• \$\begingroup\$ Nice job getting an answer in in the same minute the question is closed. \$\endgroup\$ – lirtosiast Aug 6 '15 at 18:24
  • \$\begingroup\$ @ThomasKwa Uh, thanks. This is a little like handing in your test as the professor is walking out the door. \$\endgroup\$ – mathmandan Aug 6 '15 at 18:31
  • \$\begingroup\$ It's a bit shorter to do 0**y or _ for _ if y else 1. \$\endgroup\$ – xnor Aug 8 '15 at 1:44
  • \$\begingroup\$ @xnor I don't think I'm allowed to use built-in exponentiation 0**y in this challenge? \$\endgroup\$ – mathmandan Aug 8 '15 at 3:50
  • \$\begingroup\$ @mathmandan Ah, right, that's funny. y<1or should work instead and is shorter. \$\endgroup\$ – xnor Aug 8 '15 at 4:15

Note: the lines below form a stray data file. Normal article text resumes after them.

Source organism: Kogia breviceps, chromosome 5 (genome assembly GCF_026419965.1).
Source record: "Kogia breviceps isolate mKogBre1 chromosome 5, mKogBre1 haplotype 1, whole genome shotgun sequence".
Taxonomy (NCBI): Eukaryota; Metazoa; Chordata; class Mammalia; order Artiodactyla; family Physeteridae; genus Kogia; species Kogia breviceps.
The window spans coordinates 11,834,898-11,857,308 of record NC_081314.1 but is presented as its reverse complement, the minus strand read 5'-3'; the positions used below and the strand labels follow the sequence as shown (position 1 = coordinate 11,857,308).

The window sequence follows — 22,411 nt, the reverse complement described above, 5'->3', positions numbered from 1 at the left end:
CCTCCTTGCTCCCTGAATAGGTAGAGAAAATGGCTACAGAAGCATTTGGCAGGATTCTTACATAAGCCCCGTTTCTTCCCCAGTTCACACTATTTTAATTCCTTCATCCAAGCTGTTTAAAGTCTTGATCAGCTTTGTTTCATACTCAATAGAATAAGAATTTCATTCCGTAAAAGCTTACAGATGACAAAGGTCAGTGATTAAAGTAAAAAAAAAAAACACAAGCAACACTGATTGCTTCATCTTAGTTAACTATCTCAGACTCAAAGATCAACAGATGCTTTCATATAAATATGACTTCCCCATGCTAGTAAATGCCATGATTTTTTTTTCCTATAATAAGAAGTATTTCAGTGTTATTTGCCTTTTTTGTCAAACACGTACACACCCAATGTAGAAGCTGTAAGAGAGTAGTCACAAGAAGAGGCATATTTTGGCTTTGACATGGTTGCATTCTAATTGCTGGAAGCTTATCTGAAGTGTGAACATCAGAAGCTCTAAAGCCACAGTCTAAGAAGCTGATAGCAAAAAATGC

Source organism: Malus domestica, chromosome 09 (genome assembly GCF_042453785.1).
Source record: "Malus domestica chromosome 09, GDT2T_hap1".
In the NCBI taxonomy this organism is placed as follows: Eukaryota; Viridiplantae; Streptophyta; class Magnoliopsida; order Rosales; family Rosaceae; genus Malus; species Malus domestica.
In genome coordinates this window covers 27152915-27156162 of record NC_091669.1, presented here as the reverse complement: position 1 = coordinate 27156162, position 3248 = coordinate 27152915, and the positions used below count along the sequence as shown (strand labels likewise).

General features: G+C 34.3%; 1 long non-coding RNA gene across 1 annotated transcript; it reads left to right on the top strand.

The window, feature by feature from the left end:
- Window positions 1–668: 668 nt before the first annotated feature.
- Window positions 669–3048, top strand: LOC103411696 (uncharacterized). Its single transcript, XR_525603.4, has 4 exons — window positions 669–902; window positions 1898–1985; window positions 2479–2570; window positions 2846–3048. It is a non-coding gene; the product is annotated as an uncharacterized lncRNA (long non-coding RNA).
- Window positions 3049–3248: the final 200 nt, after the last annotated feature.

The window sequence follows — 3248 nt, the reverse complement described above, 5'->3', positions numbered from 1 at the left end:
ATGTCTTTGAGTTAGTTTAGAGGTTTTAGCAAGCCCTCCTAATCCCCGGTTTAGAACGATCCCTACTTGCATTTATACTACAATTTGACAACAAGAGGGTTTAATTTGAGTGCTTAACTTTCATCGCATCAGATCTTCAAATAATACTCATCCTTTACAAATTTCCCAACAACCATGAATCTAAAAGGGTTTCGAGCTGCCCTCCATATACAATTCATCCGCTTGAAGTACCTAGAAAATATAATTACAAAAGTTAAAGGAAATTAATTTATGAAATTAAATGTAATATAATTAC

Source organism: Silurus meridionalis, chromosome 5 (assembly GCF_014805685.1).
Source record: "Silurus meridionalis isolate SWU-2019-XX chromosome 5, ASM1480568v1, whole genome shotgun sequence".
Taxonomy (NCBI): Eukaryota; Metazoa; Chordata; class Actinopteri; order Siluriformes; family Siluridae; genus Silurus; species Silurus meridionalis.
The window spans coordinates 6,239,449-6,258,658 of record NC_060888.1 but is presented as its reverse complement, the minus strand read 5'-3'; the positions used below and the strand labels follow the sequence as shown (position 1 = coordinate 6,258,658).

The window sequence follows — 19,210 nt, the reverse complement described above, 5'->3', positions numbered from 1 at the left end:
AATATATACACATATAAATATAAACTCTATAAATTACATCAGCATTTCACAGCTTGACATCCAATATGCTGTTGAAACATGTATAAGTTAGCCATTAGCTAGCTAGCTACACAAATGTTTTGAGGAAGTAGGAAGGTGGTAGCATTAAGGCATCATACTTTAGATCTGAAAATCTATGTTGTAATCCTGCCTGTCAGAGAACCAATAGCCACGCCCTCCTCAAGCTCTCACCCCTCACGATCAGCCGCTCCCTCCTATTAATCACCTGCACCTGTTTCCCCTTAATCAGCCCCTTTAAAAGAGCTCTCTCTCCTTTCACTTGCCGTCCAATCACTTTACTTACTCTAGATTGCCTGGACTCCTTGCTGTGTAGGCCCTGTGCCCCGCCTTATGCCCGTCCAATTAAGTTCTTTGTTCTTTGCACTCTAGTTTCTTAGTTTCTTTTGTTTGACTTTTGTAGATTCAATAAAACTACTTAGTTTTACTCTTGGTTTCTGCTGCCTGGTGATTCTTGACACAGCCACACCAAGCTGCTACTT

Powershell - 124 bytes

:\>cat pow.ps1

filter m([double]$a,$b){$r=0;while($b--){$r+=$a};return $r}
filter p([double]$c,$d){$s=1;while($d--){$s=m $s $c};return $s}

:\>cat pow.ps1 | wc --chars


:\>powershell -nologo -noexit -c "& {. .\pow.ps1; p 3 4;p 2 10; p 10000 77; p 10000 78}"

Infinity  <------- if result above [double]::MaxValue

PowerShell 51 bytes

(answer prior to edit concats a multipliable string and evaluates it )



PS E:\> .\pow.ps1 10076.45 77
PS E:\> .\pow.ps1 2 10
PS E:\> .\pow.ps1 10 100
PS E:\> .\pow.ps1 4 20
PS E:\> .\pow.ps1 20 4
PS E:\> .\pow.ps1 10077 77
  • 3
    \$\begingroup\$ Is this using only primitive integer operations? \$\endgroup\$ – Todd Lehman Aug 6 '15 at 6:18
  • \$\begingroup\$ (I didn't downvote you, by the way.) \$\endgroup\$ – Todd Lehman Aug 6 '15 at 6:47
  • \$\begingroup\$ @ToddLehman No, this uses multiplication :/ \$\endgroup\$ – Beta Decay Aug 6 '15 at 18:02